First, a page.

Tips for Staying Healthy While Visiting Loved Ones in the Hospital
For the past two weeks, I’ve been unfortunate enough to spend a lot of time in the ICU and rehab visiting my dad. The experience has made me realize that when you’re surrounded by sick people, you’ve got to figure out ways to keep yourself healthy.
Not only do you need to be able to help out your loved one as he or she recovers, but you will be better able to deal with the stress and mental exhaustion of the situation if you take care of yourself physically. So, what are some of the things you can do?
Wash Your Hands
This sounds basic, but when you’re stressed out of your mind, you can forget to do the small things. Most hospitals have antibacterial gel dispensers mounted on the walls near the elevators and exit doors. I usually avoid these gels because I don’t want to kill my good cooties, but when I’m living in an environment that breeds disease, you can bet I’m taking advantage of the gel pumps.
Bring Your Own Snacks
My mom’s friends were kind enough to visit us in the ICU and bring care packages that included candy. If I hadn’t brought apples and almonds in my purse, it would have been easy to nosh on all that sugar. I’m not saying I didn’t indulge occasionally, but by having better options on hand, I could make better choices.
"[Y]ou will be better able to deal with the stress and mental exhaustion of the situation if you take care of yourself physically."
Sleep When You Can
I hear similar advice being given to newborn mothers and it’s totally applicable here, too. When your patient is asleep and you’re not talking to doctors, try to catch a nap. I promise that you will not get a full night’s sleep when you’re staying over in the ICU, and you probably won’t sleep well even if you go home for a night. So take your twenty-minute power nap or fall asleep in the waiting room. It’s okay.
Bring a Book
Technology is great and I use it in most aspects of my life, but it can also dumb us down. A real book can offer an escape, and you won’t have the blue light from your cell phone screen messing with your already compromised ability to sleep.
Get Up and Move
Take the stairs, walk the hallways, or get up and stretch. Just do something. You might not have time for workouts, but you need to make time for some simple movement in your day. You’re going to be hunched over your loved one’s bed or cramped in an uncomfortable chair to sleep. You feeling achy and sore will not help you help your patient.
Take time to meditate, pray, or just get some deep breaths. You will have the opportunity when your family member is out getting scanned or examined. Take three to five minutes to yourself. Finding your center will help you through this.
Ask for Help
You don’t have to do this alone. Find a friend or family member who can come sit with you for a while. Or if a family member is already with your patient, ask a friend to meet you for coffee. Even if it’s downstairs in the hospital café, you are getting a break and being reassured that you have support. If you don’t have friends or family around, don’t be afraid to talk to the hospital chaplain or a pink lady.
Let Things Go
In my family, I am the laid back one, but by the rest of the world’s standards I am fairly type-A and can be content in my routines. When you’re at the hospital for ten to eighteen hours per day, that schedule goes out the window - and that’s okay. Do the neighbors really care that I take down my Halloween decorations and put up my Thanksgiving ones on the first day of November? No. And if they do, they have bigger problems than you need to worry about.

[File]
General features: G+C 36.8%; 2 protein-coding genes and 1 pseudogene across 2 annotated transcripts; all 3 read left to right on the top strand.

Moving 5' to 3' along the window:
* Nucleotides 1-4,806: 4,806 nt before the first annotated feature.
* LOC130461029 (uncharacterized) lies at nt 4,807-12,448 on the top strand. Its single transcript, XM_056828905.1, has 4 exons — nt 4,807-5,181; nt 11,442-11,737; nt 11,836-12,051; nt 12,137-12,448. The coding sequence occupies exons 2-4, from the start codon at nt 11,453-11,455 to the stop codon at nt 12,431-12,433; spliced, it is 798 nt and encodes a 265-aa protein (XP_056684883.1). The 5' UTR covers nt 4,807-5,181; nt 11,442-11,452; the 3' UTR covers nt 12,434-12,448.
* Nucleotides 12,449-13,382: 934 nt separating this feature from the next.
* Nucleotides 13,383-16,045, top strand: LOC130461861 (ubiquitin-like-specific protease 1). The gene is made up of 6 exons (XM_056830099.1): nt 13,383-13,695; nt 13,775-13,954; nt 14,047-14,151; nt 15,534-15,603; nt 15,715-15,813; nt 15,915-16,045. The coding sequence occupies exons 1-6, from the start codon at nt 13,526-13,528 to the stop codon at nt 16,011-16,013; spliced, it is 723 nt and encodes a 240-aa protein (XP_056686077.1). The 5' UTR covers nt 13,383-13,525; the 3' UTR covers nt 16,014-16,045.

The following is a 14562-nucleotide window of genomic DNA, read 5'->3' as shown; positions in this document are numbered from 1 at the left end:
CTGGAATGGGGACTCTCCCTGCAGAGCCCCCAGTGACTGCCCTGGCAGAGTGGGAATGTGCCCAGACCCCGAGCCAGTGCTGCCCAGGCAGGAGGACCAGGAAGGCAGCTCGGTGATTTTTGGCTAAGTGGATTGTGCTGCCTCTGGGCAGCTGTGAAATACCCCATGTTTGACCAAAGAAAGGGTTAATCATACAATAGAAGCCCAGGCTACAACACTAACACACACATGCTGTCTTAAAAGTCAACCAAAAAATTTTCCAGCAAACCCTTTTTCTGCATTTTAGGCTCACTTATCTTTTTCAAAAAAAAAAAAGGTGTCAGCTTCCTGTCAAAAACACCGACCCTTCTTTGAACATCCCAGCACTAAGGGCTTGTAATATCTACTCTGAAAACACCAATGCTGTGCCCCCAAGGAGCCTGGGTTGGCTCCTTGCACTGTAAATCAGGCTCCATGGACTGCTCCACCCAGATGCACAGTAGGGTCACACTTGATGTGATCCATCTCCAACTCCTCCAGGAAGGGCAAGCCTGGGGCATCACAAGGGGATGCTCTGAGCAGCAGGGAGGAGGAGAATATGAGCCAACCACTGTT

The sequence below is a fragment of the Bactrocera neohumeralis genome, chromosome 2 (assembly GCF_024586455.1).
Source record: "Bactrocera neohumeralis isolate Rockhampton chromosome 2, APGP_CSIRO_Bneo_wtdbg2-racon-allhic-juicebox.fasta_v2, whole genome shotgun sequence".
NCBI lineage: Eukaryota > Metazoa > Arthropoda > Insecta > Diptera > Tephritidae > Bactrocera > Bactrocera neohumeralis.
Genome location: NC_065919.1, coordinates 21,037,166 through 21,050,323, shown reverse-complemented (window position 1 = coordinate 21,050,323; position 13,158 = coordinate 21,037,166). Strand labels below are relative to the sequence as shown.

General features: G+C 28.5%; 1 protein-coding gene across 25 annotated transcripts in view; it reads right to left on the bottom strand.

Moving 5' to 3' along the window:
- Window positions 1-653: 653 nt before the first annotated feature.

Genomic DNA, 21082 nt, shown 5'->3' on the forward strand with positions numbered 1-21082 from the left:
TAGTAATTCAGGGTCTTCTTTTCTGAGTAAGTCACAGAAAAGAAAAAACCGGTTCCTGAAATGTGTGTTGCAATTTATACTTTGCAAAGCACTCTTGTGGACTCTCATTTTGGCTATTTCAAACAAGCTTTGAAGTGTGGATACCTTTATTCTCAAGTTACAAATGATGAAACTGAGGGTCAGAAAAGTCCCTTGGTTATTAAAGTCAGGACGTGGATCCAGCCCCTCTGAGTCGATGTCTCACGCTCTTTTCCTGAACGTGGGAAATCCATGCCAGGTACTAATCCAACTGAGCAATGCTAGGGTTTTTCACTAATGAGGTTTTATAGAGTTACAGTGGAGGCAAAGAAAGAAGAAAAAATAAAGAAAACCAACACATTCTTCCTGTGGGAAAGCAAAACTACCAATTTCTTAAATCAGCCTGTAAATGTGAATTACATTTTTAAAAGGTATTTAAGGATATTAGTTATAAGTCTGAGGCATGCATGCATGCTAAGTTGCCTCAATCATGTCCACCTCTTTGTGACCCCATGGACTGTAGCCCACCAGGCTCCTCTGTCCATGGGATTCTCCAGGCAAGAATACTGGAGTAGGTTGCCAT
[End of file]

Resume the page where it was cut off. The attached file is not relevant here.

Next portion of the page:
"I am an optimistic person the majority of the time, but sometimes life deals you or your loved ones a crap hand, and it’s okay to be pissed about it."
Make a List
I know this sounds counterintuitive to what I just said about letting things go, but hear me out. Some things still need to get done or at least need to be written down so you can tackle them when the crisis has passed. Between the lack of sleep, medical jargon, and being in a constant state of worry and grief, I have barely been able to hold a thought in my head. I’m sure there are things I forgot to do last week. Hopefully, none of them were critical. Don’t make the list to drive yourself crazy, but do have a list of important things like paying the mortgage and property taxes.
This one can be hard. You’re on sensory overload and you’re not getting all of the information you want. Take a few deep breaths and walk away instead of tearing into the nurse. For this one, it’s good to have back up. During these weeks, there were times when we did not believe my dad was receiving the best care. At those times, my sister and I would take turns questioning the doctors, nurses, and technicians. We would base our turns on whoever was calmer at the time. Remember, you get more bees with honey, and it’s always best to practice kindness.
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Embrace the Suck
I am an optimistic person the majority of the time, but sometimes life deals you or your loved ones a crap hand, and it’s okay to be pissed about it. I definitely cried, went for an angry run, and questioned how this could be happening. Take the time to be mad. If you believe in a higher power, it’s okay to question him/her/it and get angry. So cry into your pillow, go spin until your legs want to fall off, and then regroup and come up with a plan on how you’re going to deal with these changes to your life.
Please leave a comment below if you have any other suggestions on staying healthy and sane while spending long periods of time in a hospital room. If you have a friend with a loved one in the ICU, take the time to visit or send a card.
Photos courtesy of Shutterstock.